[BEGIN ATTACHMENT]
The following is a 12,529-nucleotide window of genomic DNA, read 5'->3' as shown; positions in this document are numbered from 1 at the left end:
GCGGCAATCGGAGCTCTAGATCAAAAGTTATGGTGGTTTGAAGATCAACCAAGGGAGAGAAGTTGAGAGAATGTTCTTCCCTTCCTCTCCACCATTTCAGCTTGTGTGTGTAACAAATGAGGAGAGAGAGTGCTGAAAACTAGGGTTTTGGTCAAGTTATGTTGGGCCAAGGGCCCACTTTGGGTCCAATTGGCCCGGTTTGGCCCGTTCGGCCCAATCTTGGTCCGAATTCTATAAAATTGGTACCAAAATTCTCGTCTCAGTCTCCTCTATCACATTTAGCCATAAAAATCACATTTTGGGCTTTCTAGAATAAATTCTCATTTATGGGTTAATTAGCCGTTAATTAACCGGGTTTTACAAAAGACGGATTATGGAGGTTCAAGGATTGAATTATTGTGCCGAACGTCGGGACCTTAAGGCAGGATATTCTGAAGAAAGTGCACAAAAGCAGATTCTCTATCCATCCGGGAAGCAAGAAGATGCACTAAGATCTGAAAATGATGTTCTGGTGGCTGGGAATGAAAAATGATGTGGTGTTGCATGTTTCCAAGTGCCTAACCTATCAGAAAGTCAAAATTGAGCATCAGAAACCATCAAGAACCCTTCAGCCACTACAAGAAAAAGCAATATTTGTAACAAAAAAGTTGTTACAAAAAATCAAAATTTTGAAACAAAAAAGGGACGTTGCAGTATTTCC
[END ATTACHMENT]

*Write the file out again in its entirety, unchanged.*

The following is a 12,529-nucleotide window of genomic DNA, read 5'->3' as shown; positions in this document are numbered from 1 at the left end:
GCGGCAATCGGAGCTCTAGATCAAAAGTTATGGTGGTTTGAAGATCAACCAAGGGAGAGAAGTTGAGAGAATGTTCTTCCCTTCCTCTCCACCATTTCAGCTTGTGTGTGTAACAAATGAGGAGAGAGAGTGCTGAAAACTAGGGTTTTGGTCAAGTTATGTTGGGCCAAGGGCCCACTTTGGGTCCAATTGGCCCGGTTTGGCCCGTTCGGCCCAATCTTGGTCCGAATTCTATAAAATTGGTACCAAAATTCTCGTCTCAGTCTCCTCTATCACATTTAGCCATAAAAATCACATTTTGGGCTTTCTAGAATAAATTCTCATTTATGGGTTAATTAGCCGTTAATTAACCGGGTTTTACAAAAGACGGATTATGGAGGTTCAAGGATTGAATTATTGTGCCGAACGTCGGGACCTTAAGGCAGGATATTCTGAAGAAAGTGCACAAAAGCAGATTCTCTATCCATCCGGGAAGCAAGAAGATGCACTAAGATCTGAAAATGATGTTCTGGTGGCTGGGAATGAAAAATGATGTGGTGTTGCATGTTTCCAAGTGCCTAACCTATCAGAAAGTCAAAATTGAGCATCAGAAACCATCAAGAACCCTTCAGCCACTACAAGAAAAAGCAATATTTGTAACAAAAAAGTTGTTACAAAAAATCAAAATTTTGAAACAAAAAAGGGACGTTGCAGTATTTCC